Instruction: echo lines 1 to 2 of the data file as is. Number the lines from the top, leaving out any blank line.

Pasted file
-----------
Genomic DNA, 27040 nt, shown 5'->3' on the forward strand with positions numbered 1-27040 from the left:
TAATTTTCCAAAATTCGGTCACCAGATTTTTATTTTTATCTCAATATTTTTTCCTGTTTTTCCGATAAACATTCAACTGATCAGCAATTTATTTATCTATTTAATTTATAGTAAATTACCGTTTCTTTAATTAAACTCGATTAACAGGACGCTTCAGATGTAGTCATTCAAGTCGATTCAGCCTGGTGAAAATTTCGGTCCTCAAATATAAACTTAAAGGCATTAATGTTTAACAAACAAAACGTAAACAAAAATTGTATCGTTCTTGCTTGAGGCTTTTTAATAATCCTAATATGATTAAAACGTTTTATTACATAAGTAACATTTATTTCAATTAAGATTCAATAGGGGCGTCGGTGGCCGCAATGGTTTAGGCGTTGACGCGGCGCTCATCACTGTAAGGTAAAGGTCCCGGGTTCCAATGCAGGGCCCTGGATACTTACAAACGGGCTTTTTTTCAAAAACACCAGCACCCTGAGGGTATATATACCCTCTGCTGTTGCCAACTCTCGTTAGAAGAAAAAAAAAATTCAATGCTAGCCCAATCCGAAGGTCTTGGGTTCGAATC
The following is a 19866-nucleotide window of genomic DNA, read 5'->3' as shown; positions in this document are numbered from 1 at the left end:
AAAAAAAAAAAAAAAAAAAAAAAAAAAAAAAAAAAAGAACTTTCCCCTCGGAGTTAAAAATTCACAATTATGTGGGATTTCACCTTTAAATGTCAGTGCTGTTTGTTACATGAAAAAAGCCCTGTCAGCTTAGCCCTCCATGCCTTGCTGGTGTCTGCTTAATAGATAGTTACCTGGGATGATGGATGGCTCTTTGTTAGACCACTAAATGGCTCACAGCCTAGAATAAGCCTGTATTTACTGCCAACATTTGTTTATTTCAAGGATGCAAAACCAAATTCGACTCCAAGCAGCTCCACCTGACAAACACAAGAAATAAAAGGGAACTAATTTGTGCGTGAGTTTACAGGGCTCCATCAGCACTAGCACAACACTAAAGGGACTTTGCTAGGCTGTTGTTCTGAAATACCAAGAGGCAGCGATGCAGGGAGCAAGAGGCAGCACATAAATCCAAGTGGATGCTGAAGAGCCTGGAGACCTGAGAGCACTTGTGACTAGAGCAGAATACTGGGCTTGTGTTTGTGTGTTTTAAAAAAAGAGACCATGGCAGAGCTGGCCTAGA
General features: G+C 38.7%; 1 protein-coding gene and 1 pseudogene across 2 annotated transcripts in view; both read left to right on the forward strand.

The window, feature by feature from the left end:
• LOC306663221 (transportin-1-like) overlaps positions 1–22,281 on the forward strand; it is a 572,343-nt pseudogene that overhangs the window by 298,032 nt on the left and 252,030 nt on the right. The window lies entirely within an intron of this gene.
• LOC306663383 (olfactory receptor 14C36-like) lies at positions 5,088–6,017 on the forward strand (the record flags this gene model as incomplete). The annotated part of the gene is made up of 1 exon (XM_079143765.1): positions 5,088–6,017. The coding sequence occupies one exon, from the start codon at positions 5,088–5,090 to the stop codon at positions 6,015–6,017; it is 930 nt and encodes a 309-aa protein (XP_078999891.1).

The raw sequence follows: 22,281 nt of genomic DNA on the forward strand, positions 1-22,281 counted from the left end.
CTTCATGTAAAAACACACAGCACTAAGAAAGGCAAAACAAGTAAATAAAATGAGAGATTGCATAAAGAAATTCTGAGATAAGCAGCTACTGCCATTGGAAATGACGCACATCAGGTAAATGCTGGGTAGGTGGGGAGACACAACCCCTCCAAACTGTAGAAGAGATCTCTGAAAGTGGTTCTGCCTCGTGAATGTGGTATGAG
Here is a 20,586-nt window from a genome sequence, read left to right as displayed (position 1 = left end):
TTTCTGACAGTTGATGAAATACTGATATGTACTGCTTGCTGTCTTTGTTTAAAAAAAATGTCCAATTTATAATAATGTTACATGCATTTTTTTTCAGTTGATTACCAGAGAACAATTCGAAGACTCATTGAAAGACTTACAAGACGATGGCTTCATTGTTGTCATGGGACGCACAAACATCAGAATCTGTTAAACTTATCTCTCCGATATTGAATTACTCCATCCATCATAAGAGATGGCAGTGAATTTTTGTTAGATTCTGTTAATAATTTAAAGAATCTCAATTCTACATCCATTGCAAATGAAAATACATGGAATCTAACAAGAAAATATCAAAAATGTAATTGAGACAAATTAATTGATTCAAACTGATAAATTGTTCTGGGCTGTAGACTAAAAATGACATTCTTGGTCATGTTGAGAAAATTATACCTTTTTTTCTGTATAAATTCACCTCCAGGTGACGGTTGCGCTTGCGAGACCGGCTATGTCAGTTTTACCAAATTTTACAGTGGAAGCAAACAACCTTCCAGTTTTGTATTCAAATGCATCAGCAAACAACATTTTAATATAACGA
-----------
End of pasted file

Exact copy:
Genomic DNA, 27040 nt, shown 5'->3' on the forward strand with positions numbered 1-27040 from the left:
TAATTTTCCAAAATTCGGTCACCAGATTTTTATTTTTATCTCAATATTTTTTCCTGTTTTTCCGATAAACATTCAACTGATCAGCAATTTATTTATCTATTTAATTTATAGTAAATTACCGTTTCTTTAATTAAACTCGATTAACAGGACGCTTCAGATGTAGTCATTCAAGTCGATTCAGCCTGGTGAAAATTTCGGTCCTCAAATATAAACTTAAAGGCATTAATGTTTAACAAACAAAACGTAAACAAAAATTGTATCGTTCTTGCTTGAGGCTTTTTAATAATCCTAATATGATTAAAACGTTTTATTACATAAGTAACATTTATTTCAATTAAGATTCAATAGGGGCGTCGGTGGCCGCAATGGTTTAGGCGTTGACGCGGCGCTCATCACTGTAAGGTAAAGGTCCCGGGTTCCAATGCAGGGCCCTGGATACTTACAAACGGGCTTTTTTTCAAAAACACCAGCACCCTGAGGGTATATATACCCTCTGCTGTTGCCAACTCTCGTTAGAAGAAAAAAAAAATTCAATGCTAGCCCAATCCGAAGGTCTTGGGTTCGAATC